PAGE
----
Structure of Kinesiology in Canada,
Legislation, and Governance

updated: 2019-04-02

Disclosure: The practice of kinesiology varies from one province to another. The information in this document may differ and not correspond with the provincial legislation. The main purpose of this document is to present the current portrait of kinesiology (definitions, fields of practice, acts, etc.) across Canada, with information regarding resources in the various fields of kinesiology, practical tools, the extent of its scope of practice, and other potentially useful information. This document is in perpetual revision as per the evolution of the practice of kinesiology in Canada. The CKA / ACK will not be held responsible for any consequences or damages that may occur as a result of the use, misuse, misinterpretation or abuse of the information found on its website. We emphasize that the aim of this document is to help guide you. Should anyone require guidance in interpreting any of the provided information, they should seek the advice of their provincial kinesiology association.

Structure of Kinesiology in Canada

In Canada, legislation pertaining to the profession falls under provincial jurisdiction. The goal of the Canadian Kinesiology Alliance (CKA) is to promote kinesiology and harmonize the rules and standards of practice of kinesiology across the country. As a national organization, the CKA has collaborated and established relationships with the various provincial associations. It ensures that the practice of kinesiology evolves at the same pace from one ocean to another. In addition, it ensures that the level of knowledge, training, and professional practice remain on the cutting edge of scientific research.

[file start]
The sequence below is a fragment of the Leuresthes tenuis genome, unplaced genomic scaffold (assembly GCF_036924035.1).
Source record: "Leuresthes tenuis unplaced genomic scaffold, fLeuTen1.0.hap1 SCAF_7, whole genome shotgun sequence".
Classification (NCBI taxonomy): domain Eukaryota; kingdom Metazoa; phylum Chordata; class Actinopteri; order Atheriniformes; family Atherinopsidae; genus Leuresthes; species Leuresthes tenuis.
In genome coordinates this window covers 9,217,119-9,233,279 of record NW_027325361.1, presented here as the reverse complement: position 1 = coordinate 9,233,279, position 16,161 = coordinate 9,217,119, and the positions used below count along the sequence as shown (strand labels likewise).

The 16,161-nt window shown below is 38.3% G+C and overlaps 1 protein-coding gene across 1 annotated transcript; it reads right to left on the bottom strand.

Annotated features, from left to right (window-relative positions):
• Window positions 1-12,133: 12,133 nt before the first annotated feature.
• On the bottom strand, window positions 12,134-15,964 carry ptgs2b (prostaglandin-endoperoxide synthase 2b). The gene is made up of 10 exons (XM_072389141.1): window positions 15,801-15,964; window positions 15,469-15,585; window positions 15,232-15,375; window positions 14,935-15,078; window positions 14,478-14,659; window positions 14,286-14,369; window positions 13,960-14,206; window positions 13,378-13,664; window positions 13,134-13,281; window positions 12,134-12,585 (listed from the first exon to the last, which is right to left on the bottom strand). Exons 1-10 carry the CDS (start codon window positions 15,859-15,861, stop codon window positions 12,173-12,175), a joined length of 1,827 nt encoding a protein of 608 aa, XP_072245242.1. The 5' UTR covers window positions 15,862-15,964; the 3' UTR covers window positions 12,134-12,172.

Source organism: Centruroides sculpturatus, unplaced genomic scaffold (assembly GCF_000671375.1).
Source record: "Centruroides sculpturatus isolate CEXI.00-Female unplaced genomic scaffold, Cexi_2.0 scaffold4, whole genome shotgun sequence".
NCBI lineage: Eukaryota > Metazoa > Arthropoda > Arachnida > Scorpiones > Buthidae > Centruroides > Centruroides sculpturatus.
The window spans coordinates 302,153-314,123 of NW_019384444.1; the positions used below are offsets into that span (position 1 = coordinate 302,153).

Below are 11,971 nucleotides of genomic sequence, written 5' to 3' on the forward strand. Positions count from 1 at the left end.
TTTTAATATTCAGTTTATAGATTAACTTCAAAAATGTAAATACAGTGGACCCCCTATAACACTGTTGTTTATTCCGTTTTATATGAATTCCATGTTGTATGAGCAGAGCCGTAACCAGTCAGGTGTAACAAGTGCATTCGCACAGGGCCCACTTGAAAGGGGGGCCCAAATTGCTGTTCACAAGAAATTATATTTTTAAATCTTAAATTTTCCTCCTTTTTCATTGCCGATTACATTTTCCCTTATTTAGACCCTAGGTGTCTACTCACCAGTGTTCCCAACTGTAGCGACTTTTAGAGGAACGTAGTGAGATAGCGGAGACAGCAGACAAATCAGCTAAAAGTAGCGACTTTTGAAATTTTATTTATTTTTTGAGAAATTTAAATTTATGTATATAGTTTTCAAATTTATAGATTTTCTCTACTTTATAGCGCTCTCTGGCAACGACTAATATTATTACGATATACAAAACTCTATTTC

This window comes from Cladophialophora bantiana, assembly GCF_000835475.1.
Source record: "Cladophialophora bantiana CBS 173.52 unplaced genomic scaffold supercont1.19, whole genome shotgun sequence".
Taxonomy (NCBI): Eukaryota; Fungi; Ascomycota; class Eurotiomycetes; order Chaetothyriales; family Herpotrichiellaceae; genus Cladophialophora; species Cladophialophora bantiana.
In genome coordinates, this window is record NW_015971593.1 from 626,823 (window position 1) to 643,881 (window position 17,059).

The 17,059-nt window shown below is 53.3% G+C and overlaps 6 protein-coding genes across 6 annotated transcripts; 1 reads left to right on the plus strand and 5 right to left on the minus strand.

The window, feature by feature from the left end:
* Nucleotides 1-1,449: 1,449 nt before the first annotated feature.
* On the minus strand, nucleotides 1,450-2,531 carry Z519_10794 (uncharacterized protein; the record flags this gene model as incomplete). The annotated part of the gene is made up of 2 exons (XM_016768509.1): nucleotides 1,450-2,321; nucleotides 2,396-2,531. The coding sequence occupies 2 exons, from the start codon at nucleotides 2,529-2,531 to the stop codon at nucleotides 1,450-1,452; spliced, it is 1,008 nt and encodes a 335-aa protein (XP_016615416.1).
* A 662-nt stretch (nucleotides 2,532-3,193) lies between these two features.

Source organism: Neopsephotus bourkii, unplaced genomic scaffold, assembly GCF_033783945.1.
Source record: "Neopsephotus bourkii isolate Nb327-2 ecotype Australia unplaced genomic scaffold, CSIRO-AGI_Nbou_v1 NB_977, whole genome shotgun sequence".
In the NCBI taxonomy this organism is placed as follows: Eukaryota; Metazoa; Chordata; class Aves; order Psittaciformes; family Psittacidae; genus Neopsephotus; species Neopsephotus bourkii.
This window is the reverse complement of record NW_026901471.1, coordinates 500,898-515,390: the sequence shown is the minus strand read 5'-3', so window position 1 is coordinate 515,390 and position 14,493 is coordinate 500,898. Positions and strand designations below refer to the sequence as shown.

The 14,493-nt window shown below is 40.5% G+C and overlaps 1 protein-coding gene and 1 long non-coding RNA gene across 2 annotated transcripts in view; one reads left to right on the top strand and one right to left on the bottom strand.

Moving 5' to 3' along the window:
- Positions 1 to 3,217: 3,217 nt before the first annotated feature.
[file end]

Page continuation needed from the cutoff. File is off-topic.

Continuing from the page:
With the exception of the province of Ontario, the CKA and its affiliated provincial kinesiology association partners are the only official and relevant reference bodies with respect to the standards of practice and the requirements of the profession. Since 2013, the profession of kinesiology in Ontario has been a legislated health profession with the creation of the College of Kinesiologists of Ontario (CKO). Requests for formal recognition of the profession have been made in several provinces and work is proceeding with the relevant authorities. We are optimistic of a successful outcome. Until then, the CKA and its recognized provincial partners (PKAs) are the only official associations that maintain, and advocate for, the standards of kinesiology practice and the requirements of the profession.

Already the CKA and PKAs grant many important privileges to our members. For instance, in the vast majority of Canada, only Kinesiologists “in good standing” with their associations are allowed to issue receipts (for the reimbursement of professional services) to Canadian insurers. The wrongful use of the title “Kinesiologist” and the violation of certain established rules could lead to criminal prosecution.

To be in good standing, a Kinesiologist must meet the following criteria:

  • Be a member of their provincial association as well as the CKA
  • Meet their specific provincial requirements (e.g., meet the requirements of the CKO if applicable)
  • Possess a professional liability insurance policy and general insurance policy
  • Meet the standards and skills expected of the profession and pass a professional assessment (if applicable)
  • Respect a code of ethics
  • Comply with the minimum continuing education standards (variable by province)


Finally, the CKA also aims to defend the interests of the profession at the national level and is committed to promoting awareness of the profession in Canada. In summary, the CKA is the strong and united voice for kinesiology across the country.

By becoming a member of a provincial association affiliated with the CKA, you can benefit from the following:

  • Membership in a professional community with similar interests and a desire to advance the profession and gain recognition for kinesiology
  • Shared values of ethical professional practice